Head for the Hills
With Leslie leading the way in the Sirius Beemer, we drove toward Boulder. Unlike analog radio, the digital services generated no static or signal fading as we left town. Both services just played on - except when there was a drop-out.
|Leslie Shapiro and Ken Pohlmann drove an Audi S4 and a BMW X5 from downtown Denver to high in the Rockies to hear how the Sirius and XM satellite radio would hold up.|
The Sirius system briefly muted twice during that first half hour, when the BMW passed under Interstate overpasses. XM didn't drop out at the same points.
We headed up into the Rockies on Canyon Boulevard, a narrow two-lane road with granite walls rising on either side. Since the XM satellites are positioned over the equator, the signal hits North America at a lower angle than the one from the Sirius birds, so various stretches of the southern canyon wall blocked the XM signal just long enough for the receiver's memory buffer to run dry. In all, XM muted very briefly four times during the half hour or so it took us to drive through there. The Sirius system deftly handled the twisting curves, dropping out only once when both systems lost their signals for about 3 seconds as we drove through a 50-yard tunnel blasted through solid rock. Throughout our trip, the drop-outs in open-air spaces were hardly noticeable, often lasting for only a second or less.
We stopped for lunch at Annie's Café in Nederland, popular with the granola crowd. Juicy burgers on home-baked whole wheat gave us time to compare notes. We appreciated that all 60 Sirius music channels are commercial-free (33 of the 40 talk channels have commercials). Still, the commercials on XM weren't nearly as intrusive as they could have been. (With XM, 34 of the 71 music channels and two of the 29 talk channels are commercial-free. Currently, XM limits commercials to less than 6 minutes per hour, compared with the 21-minute-per-hour average on FM radio.) The quality of production on both services is high, and the voice-overs were refreshingly subdued.
Programming choices on both systems are comparable, and amazingly diverse - Latin Hip-Hop on Sirius, for instance, and Mandarin Chinese on XM. Compare this with terrestrial radio stations, almost half of which use one of three programming formats: adult contemporary, country, and news/talk/sports.
We talked about all the great new music we could access and reserved our sound-quality discussions for the next day so we could each have a chance to critically listen to a wide variety of content on each system.
As we headed north along the Peak to Peak Highway, we were receiving the signals straight from the satellites. The advantage of satellite radio was evident. Not only were we out of range of the repeaters, but we were also out of range of the Denver FM radio stations. Mountain areas like this have very limited local radio coverage (22 million radio listeners receive fewer than five FM stations), but there we were, listening to everything from big band to Broadway, from be-bop to hip-hop. We could even check the Rockies' baseball score on the ESPN feeds available with both services.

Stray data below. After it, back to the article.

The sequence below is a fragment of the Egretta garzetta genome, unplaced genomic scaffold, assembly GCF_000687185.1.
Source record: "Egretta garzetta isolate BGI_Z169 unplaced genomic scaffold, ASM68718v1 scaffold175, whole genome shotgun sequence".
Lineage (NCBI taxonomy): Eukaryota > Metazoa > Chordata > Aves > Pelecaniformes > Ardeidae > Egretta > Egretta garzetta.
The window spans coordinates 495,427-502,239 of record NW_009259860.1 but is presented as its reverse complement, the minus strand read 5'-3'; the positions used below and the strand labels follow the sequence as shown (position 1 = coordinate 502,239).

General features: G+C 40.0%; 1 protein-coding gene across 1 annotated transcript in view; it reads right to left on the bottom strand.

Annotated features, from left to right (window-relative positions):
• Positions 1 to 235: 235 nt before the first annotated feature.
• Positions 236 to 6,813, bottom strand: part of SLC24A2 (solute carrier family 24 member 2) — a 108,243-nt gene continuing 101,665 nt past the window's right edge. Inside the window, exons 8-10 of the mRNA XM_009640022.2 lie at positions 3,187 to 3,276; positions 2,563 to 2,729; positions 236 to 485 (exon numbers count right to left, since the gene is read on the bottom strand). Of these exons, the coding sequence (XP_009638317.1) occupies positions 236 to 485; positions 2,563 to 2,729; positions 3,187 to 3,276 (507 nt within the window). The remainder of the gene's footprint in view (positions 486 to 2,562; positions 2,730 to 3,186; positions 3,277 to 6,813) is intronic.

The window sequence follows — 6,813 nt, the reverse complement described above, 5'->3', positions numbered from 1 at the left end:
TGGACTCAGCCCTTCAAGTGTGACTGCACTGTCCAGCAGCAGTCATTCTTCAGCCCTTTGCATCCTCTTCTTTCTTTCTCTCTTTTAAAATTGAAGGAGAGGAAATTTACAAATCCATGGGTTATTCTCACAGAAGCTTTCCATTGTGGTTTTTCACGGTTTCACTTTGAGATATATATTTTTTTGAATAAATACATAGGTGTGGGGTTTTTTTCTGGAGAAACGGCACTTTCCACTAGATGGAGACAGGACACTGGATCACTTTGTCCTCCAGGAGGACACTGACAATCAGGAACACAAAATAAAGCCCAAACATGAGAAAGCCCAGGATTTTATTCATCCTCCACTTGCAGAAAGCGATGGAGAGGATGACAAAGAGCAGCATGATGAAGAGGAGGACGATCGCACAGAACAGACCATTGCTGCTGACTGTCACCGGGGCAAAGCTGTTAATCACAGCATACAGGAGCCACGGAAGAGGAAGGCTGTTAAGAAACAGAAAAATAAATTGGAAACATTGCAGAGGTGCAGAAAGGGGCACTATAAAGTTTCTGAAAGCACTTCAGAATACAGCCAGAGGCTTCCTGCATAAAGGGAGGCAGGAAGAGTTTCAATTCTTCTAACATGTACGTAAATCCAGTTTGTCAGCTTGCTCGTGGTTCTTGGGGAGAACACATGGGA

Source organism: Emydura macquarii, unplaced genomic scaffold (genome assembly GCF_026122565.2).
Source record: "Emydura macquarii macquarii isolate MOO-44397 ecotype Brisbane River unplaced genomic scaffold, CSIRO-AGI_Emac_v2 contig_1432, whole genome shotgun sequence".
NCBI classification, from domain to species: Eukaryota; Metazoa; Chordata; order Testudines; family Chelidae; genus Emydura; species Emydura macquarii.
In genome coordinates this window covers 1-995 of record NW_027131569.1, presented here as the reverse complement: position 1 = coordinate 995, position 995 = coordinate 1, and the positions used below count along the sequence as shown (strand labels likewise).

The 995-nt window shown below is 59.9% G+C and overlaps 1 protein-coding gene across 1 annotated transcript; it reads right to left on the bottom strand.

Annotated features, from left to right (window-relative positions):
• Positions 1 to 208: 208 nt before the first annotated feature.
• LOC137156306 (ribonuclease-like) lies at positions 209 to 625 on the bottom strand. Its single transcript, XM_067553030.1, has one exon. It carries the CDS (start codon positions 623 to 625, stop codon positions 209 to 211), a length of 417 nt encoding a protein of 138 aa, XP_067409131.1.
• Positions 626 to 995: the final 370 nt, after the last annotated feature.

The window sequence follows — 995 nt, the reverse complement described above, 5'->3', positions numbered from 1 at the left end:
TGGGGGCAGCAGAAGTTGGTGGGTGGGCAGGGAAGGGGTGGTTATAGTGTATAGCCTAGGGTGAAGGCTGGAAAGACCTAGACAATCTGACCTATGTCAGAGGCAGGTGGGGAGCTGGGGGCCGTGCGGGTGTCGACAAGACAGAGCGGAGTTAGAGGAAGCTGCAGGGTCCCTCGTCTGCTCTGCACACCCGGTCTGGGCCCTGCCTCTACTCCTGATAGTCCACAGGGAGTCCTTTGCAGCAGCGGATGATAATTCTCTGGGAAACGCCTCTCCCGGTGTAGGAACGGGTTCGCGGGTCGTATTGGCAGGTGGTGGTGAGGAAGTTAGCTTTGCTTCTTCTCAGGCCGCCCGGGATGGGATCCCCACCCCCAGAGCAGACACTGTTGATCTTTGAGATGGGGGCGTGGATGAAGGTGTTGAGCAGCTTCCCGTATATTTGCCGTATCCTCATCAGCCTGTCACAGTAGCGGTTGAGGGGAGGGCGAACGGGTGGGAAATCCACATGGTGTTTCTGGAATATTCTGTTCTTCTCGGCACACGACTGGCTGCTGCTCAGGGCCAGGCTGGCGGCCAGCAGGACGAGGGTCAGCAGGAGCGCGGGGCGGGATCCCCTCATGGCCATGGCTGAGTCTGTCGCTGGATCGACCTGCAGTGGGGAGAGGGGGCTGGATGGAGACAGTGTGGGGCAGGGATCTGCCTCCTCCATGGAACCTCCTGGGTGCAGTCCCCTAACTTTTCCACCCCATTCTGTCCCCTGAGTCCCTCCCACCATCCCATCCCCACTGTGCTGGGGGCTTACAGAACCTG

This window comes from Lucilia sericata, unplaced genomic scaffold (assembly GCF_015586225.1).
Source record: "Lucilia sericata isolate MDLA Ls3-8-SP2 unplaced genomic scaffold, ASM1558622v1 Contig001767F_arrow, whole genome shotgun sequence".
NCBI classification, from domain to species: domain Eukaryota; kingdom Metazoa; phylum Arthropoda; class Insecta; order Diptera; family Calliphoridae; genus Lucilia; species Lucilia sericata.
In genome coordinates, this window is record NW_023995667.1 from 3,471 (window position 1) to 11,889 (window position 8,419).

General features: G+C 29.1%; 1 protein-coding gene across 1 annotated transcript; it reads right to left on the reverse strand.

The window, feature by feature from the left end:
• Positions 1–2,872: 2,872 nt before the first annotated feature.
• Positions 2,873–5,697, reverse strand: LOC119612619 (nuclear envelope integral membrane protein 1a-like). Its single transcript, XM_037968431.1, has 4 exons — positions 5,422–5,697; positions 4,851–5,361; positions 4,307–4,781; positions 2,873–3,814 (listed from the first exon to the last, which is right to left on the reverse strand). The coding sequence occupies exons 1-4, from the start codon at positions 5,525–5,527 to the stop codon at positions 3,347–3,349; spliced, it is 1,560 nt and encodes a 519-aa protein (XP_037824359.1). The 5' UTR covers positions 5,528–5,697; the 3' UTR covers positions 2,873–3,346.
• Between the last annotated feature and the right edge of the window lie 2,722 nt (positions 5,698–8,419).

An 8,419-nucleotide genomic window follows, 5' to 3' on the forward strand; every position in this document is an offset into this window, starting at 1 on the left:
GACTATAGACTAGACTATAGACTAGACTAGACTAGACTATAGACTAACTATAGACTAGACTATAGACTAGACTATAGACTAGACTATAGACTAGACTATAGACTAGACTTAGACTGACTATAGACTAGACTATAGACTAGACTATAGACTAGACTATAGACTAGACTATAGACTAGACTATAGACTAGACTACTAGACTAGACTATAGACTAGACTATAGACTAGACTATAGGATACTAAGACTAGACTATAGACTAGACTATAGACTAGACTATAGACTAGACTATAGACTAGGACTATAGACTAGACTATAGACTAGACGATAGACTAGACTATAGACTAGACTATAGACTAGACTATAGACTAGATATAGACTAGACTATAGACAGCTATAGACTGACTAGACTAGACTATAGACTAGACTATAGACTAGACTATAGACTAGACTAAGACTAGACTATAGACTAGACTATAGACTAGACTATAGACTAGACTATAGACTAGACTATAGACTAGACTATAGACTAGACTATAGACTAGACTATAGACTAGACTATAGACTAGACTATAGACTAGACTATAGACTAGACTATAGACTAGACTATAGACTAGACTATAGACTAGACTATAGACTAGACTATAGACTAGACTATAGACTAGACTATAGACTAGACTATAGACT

Our caravan pulled into the village of Estes Park and the historic Stanley Hotel. Opened in 1909 by F. O. Stanley, inventor of the Stanley Steamer automobile, the hotel has a rich, perhaps haunted history. (Stephen King wrote half of The Shining while staying there.) We only hoped that the ghosts would stay in the hotel and out of our vehicles.
The next morning, we swapped cars and headed into Rocky Mountain National Park for a scenic drive along Trail Ridge Road. We were surprised when the XM radio's buffer couldn't handle some heavy foliage, which caused the signal to briefly drop out three times. The Sirius system, on the other hand, never dropped out as we drove through the high country. To give the systems a final torture test, we returned to Denver via Vrain Canyon Road, another twister with looming granite walls. XM briefly muted twice, and Sirius muted once. In all, during the 12 or so hours of our two-day drive, XM muted 11 times and Sirius muted 5 times.
Your results may differ depending on how many terrestrial repeaters your city has, what kind of terrain you drive through, where you're located in the country, how your antenna is mounted, and the quality of your receiver. So we can't generalize and say that Sirius is more robust, but it was certainly more robust in this particular test. Since they were all brief, the dropouts shouldn't be a deal breaker. And they're nothing compared to the nearly continuous interference we routinely put up with from analog radio. If you're considering buying into satellite radio, you'd be well advised to test drive XM- and Sirius-equipped vehicles over your most frequently traveled routes and see how the two services fare in your area.
Some other points: Both systems were slow in changing channels (XM was slightly slower). Since the process takes several seconds, rapid channel surfing isn't a possiblity. Neither system uses heavy dynamic-range compression on its music, which is a good thing. But we sometimes wished that the head units had user-adjustable compression so we could reduce dynamic range and boost soft passages over road noise. For instance, when Ken listened to Wagner's Rienzi Overture on Sirius and "Siegfried's Rhine Journey" from Götterdämmerung on XM, he had to crank up the volume to hear the quiet opening passages and turn it way down when things got loud.
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